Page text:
In the 89th Psalm, where the Lord is said to make a covenant with his chosen, and to swear unto David his servant, there can be no reasonable doubt but that more is intended, than the real covenant with the literal David. This man after God's own heart, was in almost every thing typical of Christ. From references to the book of Psalms, which we find made in the New Tes tament, we are led to the conclusion, that Christ is the great Personage, to which much of that inspired book ultimately relates. If there are many things written in the Psalms concerning Christ, it would be exceedingly unnatural to suppose that no reference is had to him and his church in this 89th Psalm. What does this language import?"For I have said, Mercy shall be built up forever thy faithfulness shalt thou establish in the very heavens. I have made a covenant with my chosen, Ï
have sworn unto David my servant, Thy seed will I establish forever, and build up thy throne to all generations." No doubt, primary reference is had to the cov enant of royalty with David, in which there was prome, that his seed should sit upon his throne after him: But the mercy of which the Psalmist speaks, which shall be built up forever, most naturally leads us to the kingdom of grace, which is an everlasting kingdom. How naturally are we led to the great Antitype, by what we find in the 19th and 20th verses: Then thou spakest in vision to thy holy one, and saidst, I have laid help on one that is mighty: I have exalted one chosen out of the people. I have found David my servant ; with my holy oil have I anointed him. How much more applicable to the Antitype than to the type, are these words; Also I will make him my first born, higher than the kings of the earth. And can any one doubt of the applicableness of the following verses to the mystical David, and his spiritual seed? My mercy will I keep for him forevermore, and my covenant shall stand fast with His seed also will I make to endure forever, and his throne as the days of heaven. If his children forsake my law, and walk not in my judgments; if they break my statutes and keep not my commandments; Then will I visit their transgression with the rod, and their iniquity with stripes. Nevertheless, my loving kindness I will not utterly take from him, nor suffer my faithfulness to fail. My covenant will I not break, nor alter the thing which is gone out of my lips. Once have I sworn by my holiness, that I will not lie unto David. His seed shall endure for-ever, and his throne as the sun before me. If this scripture will bear to be applied to the kingdom of the Son and Lord of David, the only kingdom which will be es-tablished forever, and endure as the sun; then these lessons of instruction are clearly taught in it: 1. That there is a stable covenant between Jehovah, the Father, and Jehovah Jesus, the Son, which they are bound by their holiness to fulfil to each other. 2. This covenant between the Father and the Son, has respect to the spiritual seed of Christ, for he has no other than a spir itual seed. Separately from the covenant made with the seed themselves, there is evidently a covenant made with Christ, as the Head of this holy seed, 3. It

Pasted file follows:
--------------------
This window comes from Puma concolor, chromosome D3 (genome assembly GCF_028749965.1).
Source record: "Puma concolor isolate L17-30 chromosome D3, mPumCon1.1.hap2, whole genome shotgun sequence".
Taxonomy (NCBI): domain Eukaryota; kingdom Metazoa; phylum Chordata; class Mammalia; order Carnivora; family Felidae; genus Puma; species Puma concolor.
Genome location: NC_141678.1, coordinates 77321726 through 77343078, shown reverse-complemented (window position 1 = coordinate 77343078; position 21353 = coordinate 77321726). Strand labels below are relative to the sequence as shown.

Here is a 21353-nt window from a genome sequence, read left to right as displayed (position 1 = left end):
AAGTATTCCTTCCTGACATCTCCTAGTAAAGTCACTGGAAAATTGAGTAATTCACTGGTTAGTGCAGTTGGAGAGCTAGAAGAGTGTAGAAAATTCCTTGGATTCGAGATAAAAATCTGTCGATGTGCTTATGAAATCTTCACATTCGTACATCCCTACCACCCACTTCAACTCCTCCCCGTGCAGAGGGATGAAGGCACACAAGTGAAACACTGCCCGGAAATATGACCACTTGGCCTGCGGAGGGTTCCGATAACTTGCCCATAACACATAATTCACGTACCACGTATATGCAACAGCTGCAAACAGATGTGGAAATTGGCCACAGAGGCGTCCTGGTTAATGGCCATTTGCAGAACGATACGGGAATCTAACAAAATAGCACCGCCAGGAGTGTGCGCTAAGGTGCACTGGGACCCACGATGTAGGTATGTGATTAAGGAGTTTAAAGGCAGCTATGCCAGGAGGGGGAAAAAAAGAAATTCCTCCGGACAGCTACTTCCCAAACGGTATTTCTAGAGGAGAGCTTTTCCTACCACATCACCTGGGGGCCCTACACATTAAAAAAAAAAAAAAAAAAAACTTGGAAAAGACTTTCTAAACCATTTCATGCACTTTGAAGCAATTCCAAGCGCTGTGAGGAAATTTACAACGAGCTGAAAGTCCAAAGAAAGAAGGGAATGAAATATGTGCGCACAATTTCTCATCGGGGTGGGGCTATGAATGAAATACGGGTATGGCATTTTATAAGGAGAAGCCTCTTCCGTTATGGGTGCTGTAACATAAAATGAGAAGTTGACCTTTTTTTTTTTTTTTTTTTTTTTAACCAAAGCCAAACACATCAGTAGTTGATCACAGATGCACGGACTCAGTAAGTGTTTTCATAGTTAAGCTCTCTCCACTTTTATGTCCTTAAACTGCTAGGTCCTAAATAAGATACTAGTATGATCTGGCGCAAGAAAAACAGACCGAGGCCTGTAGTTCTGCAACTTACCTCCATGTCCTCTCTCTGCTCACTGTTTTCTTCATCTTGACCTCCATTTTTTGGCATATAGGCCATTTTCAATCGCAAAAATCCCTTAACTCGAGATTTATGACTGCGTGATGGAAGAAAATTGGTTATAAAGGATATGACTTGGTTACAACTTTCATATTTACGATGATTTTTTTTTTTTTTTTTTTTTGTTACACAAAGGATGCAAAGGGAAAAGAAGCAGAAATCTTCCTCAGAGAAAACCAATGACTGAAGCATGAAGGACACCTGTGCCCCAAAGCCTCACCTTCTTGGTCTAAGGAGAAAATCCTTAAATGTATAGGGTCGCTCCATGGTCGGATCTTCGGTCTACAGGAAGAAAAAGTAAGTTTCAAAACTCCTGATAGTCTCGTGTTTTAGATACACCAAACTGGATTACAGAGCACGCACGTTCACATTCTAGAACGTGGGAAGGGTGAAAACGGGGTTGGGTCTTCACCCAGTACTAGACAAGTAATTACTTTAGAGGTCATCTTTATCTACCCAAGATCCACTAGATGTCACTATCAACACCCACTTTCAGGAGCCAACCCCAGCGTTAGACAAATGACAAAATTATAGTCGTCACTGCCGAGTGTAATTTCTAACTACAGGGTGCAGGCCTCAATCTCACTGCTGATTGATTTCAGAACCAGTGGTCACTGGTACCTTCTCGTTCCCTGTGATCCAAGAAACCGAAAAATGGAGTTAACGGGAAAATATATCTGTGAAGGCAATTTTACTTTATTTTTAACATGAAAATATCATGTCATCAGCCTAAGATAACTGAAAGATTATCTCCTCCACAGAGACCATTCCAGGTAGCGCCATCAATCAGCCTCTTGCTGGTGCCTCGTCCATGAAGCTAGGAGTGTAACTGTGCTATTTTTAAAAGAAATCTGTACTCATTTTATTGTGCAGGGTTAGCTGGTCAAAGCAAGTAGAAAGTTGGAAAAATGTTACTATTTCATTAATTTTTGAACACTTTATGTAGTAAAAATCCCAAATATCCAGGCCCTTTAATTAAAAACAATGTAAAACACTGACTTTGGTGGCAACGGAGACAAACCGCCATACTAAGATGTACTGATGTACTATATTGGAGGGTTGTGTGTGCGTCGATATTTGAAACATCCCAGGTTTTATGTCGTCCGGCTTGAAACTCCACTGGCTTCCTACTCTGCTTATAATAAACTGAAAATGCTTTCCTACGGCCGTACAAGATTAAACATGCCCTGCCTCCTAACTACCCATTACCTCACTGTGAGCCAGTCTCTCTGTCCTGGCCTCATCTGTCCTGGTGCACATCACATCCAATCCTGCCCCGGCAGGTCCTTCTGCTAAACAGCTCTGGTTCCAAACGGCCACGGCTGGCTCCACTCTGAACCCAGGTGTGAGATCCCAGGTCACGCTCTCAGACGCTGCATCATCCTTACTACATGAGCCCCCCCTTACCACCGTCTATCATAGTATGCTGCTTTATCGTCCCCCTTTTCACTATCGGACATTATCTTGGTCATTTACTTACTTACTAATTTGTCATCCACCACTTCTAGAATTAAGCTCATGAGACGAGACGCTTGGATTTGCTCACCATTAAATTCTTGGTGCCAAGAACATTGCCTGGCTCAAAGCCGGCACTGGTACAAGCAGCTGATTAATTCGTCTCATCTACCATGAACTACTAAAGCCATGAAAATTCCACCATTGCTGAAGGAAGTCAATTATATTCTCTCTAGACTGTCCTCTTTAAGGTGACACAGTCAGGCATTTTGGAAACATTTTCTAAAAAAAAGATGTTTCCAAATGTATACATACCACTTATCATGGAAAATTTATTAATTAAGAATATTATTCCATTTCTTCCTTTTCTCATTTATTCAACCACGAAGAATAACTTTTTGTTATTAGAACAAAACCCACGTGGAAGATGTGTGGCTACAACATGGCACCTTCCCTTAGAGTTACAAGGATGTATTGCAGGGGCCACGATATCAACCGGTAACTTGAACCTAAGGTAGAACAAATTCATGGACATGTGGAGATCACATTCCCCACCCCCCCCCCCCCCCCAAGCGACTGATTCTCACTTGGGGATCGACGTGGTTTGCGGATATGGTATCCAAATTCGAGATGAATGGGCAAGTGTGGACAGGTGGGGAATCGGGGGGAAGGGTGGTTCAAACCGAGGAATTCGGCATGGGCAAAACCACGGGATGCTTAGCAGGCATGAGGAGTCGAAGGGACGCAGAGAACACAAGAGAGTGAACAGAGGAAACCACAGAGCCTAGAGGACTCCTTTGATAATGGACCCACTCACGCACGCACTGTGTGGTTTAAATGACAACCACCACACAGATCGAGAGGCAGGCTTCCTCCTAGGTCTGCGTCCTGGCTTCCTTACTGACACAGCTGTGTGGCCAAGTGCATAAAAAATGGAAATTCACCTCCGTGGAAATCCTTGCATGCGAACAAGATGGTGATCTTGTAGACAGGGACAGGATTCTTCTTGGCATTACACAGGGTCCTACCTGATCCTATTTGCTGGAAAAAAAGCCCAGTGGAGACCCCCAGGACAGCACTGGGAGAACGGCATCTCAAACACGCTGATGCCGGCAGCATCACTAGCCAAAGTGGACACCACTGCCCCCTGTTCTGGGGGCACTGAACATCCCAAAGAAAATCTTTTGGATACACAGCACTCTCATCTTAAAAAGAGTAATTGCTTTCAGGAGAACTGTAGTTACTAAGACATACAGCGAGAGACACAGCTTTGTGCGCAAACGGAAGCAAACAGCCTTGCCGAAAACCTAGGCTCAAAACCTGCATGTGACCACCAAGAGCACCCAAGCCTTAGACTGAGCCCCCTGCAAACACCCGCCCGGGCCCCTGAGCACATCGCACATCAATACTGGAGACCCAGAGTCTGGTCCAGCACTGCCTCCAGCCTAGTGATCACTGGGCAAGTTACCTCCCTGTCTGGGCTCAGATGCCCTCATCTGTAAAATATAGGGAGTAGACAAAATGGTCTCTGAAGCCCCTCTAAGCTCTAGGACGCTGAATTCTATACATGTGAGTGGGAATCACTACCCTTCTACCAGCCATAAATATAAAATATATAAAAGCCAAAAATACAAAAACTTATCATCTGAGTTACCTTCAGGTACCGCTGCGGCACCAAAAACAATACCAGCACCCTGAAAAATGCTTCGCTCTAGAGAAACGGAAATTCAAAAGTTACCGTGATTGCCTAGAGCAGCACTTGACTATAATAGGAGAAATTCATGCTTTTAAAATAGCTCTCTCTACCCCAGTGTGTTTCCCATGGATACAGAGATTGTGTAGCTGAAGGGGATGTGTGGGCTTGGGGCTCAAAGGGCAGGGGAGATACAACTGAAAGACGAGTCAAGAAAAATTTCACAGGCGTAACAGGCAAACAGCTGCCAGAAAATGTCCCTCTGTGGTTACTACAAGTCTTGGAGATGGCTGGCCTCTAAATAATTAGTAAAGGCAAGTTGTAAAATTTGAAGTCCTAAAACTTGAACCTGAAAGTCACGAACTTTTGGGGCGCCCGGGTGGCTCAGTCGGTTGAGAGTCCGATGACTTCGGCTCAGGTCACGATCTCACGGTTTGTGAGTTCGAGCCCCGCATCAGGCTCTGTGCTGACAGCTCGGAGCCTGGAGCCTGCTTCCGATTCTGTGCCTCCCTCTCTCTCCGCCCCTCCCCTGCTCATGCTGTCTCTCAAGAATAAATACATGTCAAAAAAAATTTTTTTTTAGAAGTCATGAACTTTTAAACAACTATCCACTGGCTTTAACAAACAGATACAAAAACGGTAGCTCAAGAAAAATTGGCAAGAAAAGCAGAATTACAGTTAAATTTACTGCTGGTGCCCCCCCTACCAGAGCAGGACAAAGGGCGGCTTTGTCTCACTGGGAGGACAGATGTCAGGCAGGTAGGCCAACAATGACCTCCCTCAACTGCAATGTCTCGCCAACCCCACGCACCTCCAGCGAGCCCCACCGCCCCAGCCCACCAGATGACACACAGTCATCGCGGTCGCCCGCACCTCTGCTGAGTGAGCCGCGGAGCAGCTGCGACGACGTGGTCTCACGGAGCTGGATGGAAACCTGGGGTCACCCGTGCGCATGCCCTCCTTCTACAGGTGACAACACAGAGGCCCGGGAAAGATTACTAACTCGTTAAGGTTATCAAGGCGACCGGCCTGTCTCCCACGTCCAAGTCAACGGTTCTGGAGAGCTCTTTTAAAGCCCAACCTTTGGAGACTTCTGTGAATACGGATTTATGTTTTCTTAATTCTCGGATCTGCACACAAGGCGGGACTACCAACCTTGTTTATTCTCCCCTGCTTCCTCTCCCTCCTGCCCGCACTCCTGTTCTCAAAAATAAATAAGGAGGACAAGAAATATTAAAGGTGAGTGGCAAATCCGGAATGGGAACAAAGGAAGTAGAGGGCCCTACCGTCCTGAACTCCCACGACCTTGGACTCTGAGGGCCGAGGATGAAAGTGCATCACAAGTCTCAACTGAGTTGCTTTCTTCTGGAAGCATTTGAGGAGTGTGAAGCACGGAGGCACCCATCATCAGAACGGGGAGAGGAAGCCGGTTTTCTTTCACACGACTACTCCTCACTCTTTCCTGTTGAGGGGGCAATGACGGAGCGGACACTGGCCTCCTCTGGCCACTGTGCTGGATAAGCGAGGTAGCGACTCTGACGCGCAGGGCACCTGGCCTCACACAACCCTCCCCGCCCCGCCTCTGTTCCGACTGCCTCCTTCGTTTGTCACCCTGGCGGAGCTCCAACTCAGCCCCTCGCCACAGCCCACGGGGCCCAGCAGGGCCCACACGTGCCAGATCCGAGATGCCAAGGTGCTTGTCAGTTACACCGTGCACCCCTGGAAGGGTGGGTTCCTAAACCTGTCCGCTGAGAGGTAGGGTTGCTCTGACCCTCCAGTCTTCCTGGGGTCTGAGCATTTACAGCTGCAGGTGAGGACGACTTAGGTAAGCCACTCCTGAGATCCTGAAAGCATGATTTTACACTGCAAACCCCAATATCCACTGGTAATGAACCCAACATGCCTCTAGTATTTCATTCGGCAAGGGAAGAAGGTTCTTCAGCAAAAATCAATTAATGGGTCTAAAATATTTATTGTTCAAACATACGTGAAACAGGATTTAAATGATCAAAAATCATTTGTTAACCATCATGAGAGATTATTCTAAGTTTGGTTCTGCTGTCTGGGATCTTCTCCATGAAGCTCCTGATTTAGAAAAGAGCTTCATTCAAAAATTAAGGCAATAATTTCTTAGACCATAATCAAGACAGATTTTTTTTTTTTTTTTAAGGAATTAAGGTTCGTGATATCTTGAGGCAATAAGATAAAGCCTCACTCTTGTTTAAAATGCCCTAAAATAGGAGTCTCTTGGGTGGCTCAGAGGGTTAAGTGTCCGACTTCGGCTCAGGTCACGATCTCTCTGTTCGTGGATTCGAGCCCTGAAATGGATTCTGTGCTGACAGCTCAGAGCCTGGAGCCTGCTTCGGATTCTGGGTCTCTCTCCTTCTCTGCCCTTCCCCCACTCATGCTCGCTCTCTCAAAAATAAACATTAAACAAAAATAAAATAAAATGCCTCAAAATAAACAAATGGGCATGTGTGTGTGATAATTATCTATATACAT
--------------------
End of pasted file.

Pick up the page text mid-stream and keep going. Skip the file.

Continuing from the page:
is implied, that if his seed were any of them to be utterly rejected and disinherited on account of their misconduct, the Father would take his loving kindness from his Son, and suffer his faithfulness to him to fail. It is implied, that this would be breaking covenant, and altering the thing which had gone out of his lips; and that it would be even lying unto David. What follows in this Psalm is not meant as a denial of the existence of such a covenant; but the church, being now in a low state, under the scourges of the rod, expostulate with the God of truth, in view of this covenant, that he would not utterly forsake them
We think we can discover the existence of such a covenant, as that which we have called the covenant of redemption, in the 110th Psalm. The Lord said unto my Lord, Sit thou on my right hand, until I make thine enemies thy footstool. From the application, which is repeatedly made of this verse in the New Testament, we learn, that in the beginning of the verse, "the Lord," means Jehovah the Father, and "my Lord," means the Son of God; and that his being invited to sit at the right hand of the Father, refers to the time of his ascension into heaven The Lord shall send the rod of thy strength out of Zion: rule thou in the midst of thine enemies. Upon the ascension of Christ, the Spirit was sent down, and the apostles and ministers of the gospel, armed with the sword of the Spirit, the rod of divine power, with which to make conquests to the King of Zion, went forth from Jerusalem. This made way for the setting up of the kingdom of Christ in heathen lands, and for his ruling in the midst of his enemies. Thy people shall be willing in the day of thy power, in the beau ties of holiness from the womb of the morning ; thou hast the dew of thy youth. "Thy people," must mean the people of king Messiah, now exalted to the right hand of the majesty on high. In the preceding verse we see the rod of his strength going out of Zion, and here we see the effect produced by it when accompanied with his power, that is, with the powerful influences of the Holy Ghost. It is a sweet description of the gospel, preached with the Holy Ghost sent down from heaven. His people, of whom is is said, that they shall be willing in the day of his power, are not the people sent out to make